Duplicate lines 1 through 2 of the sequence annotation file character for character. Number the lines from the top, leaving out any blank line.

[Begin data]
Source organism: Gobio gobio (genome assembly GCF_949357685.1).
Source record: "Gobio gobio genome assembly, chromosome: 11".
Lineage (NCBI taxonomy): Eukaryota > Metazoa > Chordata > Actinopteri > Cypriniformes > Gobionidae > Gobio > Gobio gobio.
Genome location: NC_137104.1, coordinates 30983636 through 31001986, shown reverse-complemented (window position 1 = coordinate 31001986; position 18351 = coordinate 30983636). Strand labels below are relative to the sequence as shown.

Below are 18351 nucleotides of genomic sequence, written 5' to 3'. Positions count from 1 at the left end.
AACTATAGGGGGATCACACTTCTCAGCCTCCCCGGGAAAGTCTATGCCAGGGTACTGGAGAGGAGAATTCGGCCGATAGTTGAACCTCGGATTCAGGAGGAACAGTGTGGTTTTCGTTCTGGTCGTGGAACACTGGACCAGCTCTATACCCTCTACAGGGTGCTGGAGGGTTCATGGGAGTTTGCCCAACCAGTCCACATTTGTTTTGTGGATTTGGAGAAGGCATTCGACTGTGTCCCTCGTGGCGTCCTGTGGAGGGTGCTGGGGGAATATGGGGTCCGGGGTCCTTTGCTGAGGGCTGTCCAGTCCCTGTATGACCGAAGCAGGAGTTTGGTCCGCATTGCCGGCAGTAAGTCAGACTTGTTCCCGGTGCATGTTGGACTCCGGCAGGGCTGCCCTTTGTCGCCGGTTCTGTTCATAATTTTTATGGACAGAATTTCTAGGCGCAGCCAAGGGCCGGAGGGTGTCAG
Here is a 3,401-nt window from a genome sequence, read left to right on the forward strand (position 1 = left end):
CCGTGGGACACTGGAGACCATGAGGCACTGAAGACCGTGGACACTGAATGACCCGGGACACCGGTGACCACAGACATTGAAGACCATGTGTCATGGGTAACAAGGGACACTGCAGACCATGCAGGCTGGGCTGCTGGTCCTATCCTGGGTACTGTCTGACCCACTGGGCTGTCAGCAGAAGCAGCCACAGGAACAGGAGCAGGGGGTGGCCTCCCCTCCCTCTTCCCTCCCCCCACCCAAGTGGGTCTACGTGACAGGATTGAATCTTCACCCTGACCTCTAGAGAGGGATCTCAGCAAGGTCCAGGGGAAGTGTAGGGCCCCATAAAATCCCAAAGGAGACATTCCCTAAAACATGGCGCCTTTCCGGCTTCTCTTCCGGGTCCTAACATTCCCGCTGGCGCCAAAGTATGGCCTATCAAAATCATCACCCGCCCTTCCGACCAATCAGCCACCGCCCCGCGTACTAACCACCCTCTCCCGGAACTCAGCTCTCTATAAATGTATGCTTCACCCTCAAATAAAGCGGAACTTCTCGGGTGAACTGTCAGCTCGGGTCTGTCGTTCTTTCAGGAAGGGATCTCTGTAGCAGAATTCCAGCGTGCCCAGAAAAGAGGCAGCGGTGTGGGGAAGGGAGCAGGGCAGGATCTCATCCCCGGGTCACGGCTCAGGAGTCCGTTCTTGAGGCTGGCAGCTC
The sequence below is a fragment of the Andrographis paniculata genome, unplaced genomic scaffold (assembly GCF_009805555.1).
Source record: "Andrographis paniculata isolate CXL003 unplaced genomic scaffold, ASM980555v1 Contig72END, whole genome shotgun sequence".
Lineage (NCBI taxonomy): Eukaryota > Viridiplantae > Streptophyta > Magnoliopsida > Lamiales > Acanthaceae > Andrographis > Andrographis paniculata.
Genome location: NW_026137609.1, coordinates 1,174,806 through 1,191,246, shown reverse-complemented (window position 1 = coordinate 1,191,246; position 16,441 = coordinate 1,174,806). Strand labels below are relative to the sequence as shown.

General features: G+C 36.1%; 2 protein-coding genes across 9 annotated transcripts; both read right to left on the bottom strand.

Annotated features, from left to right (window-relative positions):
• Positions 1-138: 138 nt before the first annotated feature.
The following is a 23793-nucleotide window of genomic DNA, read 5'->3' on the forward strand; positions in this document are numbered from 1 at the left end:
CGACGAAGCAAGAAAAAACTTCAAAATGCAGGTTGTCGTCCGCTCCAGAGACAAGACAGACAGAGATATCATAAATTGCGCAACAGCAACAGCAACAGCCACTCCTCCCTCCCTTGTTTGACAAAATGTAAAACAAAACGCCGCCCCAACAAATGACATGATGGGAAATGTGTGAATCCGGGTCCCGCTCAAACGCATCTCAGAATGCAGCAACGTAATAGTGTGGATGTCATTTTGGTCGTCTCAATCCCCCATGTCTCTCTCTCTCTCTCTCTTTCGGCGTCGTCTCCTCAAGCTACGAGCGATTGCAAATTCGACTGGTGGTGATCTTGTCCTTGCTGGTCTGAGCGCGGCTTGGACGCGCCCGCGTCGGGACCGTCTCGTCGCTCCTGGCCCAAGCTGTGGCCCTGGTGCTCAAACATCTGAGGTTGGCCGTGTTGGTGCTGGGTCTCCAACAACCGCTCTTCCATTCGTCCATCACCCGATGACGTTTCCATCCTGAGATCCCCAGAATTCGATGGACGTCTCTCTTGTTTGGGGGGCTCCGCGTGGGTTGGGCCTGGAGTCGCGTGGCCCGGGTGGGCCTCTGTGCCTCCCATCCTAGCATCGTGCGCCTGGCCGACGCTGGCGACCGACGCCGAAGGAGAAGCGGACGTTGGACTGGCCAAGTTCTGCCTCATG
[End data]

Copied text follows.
Source organism: Gobio gobio (genome assembly GCF_949357685.1).
Source record: "Gobio gobio genome assembly, chromosome: 11".